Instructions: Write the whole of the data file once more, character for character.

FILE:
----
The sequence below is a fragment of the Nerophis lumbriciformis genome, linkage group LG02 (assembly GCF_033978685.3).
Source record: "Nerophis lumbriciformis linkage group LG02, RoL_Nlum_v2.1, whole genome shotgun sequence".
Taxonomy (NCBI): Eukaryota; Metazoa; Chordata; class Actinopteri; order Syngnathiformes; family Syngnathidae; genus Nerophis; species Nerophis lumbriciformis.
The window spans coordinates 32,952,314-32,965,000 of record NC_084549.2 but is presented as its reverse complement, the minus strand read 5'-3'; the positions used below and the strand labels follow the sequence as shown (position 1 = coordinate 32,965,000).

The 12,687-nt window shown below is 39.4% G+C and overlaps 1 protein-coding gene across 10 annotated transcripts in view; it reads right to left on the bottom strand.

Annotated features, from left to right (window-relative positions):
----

The sequence below is a fragment of the Nerophis lumbriciformis genome, linkage group LG02 (assembly GCF_033978685.3).
Source record: "Nerophis lumbriciformis linkage group LG02, RoL_Nlum_v2.1, whole genome shotgun sequence".
Taxonomy (NCBI): Eukaryota; Metazoa; Chordata; class Actinopteri; order Syngnathiformes; family Syngnathidae; genus Nerophis; species Nerophis lumbriciformis.
The window spans coordinates 32,952,314-32,965,000 of record NC_084549.2 but is presented as its reverse complement, the minus strand read 5'-3'; the positions used below and the strand labels follow the sequence as shown (position 1 = coordinate 32,965,000).

The 12,687-nt window shown below is 39.4% G+C and overlaps 1 protein-coding gene across 10 annotated transcripts in view; it reads right to left on the bottom strand.

Annotated features, from left to right (window-relative positions):